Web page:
LibraryPoint Blog

Keep up-to-date with the latest news about the Central Rappahannock Regional Library.
11/26/2009 - 5:00am

Take refuge from the holiday shopping madness with a screening of Mon Oncle, part of the Rappahannock Film Club's "Films @ the Library" series.

Saturday, November 28, 2-4pm - Headquarters Library Theater - Mon Oncle (1958, 117 minutes):

Jacques Tati's comic comment on the encroachment of modern civilization upon the charm of the old world. Mr. Hulot returns as the bumbling uncle of a young boy whose parents are the ultimate consumers in an ultra-hygienic world.

11/23/2009 - 2:39pm

Though as a librarian I'm constantly reading new books and other materials, I, like most people, have those books to which I turn time and again.  I know exactly how they're going to end, I know most of the plot details, and I feel I have a close, personal connection with the protagonists.  Some of these I have read to the point that the cover has torn away, but I keep them anyway. Why?  Because I love them dearly.  

Most of my favorite novels are science fiction or cyberpunk.  Probably my favorite of all these books is Accelerando by Charles Stross, in which the transition of mankind from biological lifeform to almost purely informational and back again is deeply influenced by three generations of the same family across several centuries.  Its follow-up, Glasshouse, is set in the same universe, but rather than focusing on the future of humanity, this book sets its main characters in a far-future simulation of what twentieth century life was like; its extrapolation of modern life as viewed by our long-removed descendents is endlessly fascinating. 

11/20/2009 - 5:45pm

The second movie in the Twilight saga, New Moon, hits theaters this Friday, November 20.

Check out this movie review in the Washington Post.

Join Edward, Bella, and Jacob in READing a good book! Check out all things Twilight, or maybe something from our Books With Bite book list.

For more young adult titles check out our Fang Fiction or Werewolves Among Us book list.

05/06/2010 - 11:33am

The 2009 National Book Awards have been announced. The winners are:

Fiction

Winner: Colum McCann, Let the Great World Spin

Finalists: Bonnie Jo Campbell, American Salvage
Daniyal Mueenuddin, In Other Rooms, Other Wonders
Jayne Anne Phillips, Lark and Termite
Marcel Theroux, Far North

11/20/2009 - 3:43pm

Library staff recently shared what they are reading. Pick up one of these today and you may find a new favorite read!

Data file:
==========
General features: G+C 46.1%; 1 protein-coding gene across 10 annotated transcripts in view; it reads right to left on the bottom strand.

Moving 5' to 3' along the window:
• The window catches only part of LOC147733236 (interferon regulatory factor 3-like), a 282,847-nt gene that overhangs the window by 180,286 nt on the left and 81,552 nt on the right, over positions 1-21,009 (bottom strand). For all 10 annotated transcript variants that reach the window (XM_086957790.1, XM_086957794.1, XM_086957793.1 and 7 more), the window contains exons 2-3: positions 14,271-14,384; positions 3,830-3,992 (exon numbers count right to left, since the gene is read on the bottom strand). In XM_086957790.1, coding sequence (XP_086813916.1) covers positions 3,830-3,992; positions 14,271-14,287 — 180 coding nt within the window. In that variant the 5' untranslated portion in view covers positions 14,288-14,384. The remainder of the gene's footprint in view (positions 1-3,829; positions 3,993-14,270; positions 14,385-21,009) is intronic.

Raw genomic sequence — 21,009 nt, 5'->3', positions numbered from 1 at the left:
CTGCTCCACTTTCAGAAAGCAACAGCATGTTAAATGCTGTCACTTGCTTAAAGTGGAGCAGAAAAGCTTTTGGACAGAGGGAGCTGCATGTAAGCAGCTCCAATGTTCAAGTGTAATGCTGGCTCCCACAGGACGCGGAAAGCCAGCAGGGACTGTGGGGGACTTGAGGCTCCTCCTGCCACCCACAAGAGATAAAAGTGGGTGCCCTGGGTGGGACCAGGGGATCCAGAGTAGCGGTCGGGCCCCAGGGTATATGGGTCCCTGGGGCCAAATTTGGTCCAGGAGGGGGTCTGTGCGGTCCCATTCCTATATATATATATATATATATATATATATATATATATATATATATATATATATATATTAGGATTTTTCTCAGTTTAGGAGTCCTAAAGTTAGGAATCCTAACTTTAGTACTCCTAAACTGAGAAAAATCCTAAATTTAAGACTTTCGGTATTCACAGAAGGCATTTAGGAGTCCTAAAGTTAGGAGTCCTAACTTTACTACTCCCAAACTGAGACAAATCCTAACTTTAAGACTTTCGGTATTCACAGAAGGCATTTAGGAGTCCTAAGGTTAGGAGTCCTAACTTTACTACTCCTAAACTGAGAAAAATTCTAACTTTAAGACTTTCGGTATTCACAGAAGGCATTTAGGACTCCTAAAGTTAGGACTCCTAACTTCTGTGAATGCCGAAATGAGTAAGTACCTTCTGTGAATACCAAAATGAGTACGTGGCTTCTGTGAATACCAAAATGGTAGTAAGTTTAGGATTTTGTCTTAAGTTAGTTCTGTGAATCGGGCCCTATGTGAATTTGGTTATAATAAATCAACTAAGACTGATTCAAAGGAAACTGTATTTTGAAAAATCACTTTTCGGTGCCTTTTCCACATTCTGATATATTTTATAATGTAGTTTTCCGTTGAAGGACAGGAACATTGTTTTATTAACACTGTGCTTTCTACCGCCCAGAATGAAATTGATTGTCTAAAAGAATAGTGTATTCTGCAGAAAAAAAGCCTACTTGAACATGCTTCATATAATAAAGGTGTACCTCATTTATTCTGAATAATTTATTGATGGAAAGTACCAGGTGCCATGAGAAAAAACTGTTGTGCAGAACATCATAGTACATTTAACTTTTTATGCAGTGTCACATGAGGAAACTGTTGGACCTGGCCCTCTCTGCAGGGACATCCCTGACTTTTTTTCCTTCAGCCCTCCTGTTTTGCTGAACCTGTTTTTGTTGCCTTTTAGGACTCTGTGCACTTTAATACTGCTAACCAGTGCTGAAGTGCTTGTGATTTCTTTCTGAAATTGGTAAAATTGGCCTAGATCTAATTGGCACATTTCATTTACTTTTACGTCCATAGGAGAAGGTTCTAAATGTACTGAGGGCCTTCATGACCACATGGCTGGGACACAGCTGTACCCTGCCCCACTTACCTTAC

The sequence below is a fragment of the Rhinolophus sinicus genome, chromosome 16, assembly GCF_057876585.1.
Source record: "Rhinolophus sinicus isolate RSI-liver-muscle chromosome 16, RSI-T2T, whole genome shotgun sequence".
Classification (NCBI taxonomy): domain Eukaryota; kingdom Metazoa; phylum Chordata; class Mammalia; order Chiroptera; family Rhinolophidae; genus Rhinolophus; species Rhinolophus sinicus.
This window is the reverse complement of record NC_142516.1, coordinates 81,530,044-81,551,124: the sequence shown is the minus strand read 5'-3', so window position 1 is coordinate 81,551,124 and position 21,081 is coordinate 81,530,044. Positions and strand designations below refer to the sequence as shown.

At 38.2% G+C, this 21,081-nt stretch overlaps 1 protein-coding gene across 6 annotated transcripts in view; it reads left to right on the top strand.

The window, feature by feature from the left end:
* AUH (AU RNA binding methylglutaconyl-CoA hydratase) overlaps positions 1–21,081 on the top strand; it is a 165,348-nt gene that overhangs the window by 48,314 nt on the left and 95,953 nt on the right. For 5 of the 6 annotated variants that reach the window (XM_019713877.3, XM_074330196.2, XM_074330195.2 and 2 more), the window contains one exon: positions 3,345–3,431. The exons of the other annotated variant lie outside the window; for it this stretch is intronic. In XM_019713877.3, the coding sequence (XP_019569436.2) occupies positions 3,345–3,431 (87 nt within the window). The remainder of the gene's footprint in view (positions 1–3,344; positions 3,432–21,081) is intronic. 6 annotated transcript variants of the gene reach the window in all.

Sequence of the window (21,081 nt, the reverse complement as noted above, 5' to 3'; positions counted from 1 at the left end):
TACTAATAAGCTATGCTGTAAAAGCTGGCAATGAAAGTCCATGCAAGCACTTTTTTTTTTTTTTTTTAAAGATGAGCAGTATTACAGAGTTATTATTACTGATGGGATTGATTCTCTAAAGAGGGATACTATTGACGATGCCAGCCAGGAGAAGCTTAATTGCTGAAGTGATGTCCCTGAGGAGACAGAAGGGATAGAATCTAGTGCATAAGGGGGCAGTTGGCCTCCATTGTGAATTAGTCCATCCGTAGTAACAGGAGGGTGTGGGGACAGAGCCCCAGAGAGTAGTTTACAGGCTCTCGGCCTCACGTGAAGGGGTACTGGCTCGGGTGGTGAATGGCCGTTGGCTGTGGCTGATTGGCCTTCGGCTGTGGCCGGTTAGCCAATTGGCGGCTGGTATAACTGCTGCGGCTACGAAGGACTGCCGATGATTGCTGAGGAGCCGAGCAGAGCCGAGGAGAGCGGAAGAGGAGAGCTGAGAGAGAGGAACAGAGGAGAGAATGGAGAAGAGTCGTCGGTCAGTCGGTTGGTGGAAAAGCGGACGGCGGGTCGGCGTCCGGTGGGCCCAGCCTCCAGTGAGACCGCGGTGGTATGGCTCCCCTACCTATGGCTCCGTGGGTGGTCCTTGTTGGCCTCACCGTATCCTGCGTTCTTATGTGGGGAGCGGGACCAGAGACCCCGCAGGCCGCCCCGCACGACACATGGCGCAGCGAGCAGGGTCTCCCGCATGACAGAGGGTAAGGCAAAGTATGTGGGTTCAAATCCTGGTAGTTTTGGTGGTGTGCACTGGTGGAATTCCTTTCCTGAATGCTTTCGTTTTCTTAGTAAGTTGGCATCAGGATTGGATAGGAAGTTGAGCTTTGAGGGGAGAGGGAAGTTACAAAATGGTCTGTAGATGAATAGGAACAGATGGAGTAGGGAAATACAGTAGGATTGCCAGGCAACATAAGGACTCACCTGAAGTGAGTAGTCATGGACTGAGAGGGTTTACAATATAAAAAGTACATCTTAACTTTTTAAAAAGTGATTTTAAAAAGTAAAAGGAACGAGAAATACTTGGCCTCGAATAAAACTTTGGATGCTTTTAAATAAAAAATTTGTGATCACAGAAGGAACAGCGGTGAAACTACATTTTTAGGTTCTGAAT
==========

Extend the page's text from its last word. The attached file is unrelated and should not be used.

Fiction:

Water Lily Cross: An English Garden Mystery by Anthony Eglin

The Hotel on the Corner of Bitter and Sweet by Jamie Ford

Stardust by Neil Gaiman

Club Dead by Charlaine Harris

11/20/2009 - 2:46pm

In the many literary magazines of the 1920s and 1930s, detective fiction was extremely popular, and numerous subgenres emerged. One of the most prolific was the Asian detective story, which was first popularized by Earl Derr Biggers through the Charlie Chan character. The portrayals of Asian characters in the various Asian detective stories have become a major source of controversy today, preventing the works from enduring the decades as readily as the earlier Holmes and Dupin stories.

01/21/2010 - 4:35pm

CRRL's most recent honor is a Star Rating. We've been ranked tops among Virginia libraries of our size, among the stellar libraries in the nation, in a recent ranking. Read all about it in Library Journal. STAR STATUS: “It is about what libraries deliver to their users with the money they have, based not only on circulation and visits, two typically standard measurements, but on program attendance and public Internet computer use, two statistics that more clearly define libraries' increasingly crucial role in their communities, especially in these tough economic times.” ~Library Journal 

11/18/2009 - 3:48pm

Our libraries will be closed on Thanksgiving and the day after, so now's the time to pick up some reading to take you through the holiday. We have many cookbooks to help plan the feast, but of our other collections these three books tell stories especially true to life and true to the heart to help make your holiday a warm one.

11/12/2009 - 3:09pm

Detective fiction is such an integral part of the current literary landscape that many people have difficulty remembering all its subgenres, popular works, and notable authors. This series explores the history of detective fiction, the authors who were a major influence on its development, and books and films in its major subgenres.
Join CRRL volunteeer John Gaines for a study in sleuthing.

05/03/2010 - 3:32pm

    Oliver Olson’s problem is over-protective parents.  When his third grade teacher opens a space unit by asking, “How many of you would like to walk on the moon?”, Oliver doesn’t raise his hand.  “Oliver’s parents would never let him walk on the moon.  The moon was too far away.  It was too cold.  It didn’t have enough gravity. The rocket might explode.”  And when his teacher announces that the whole class is invited to a space sleepover at school, he knows he won’t be allowed to go.  Ever since Oliver was a sickly preschooler, his parents have worried about him too much.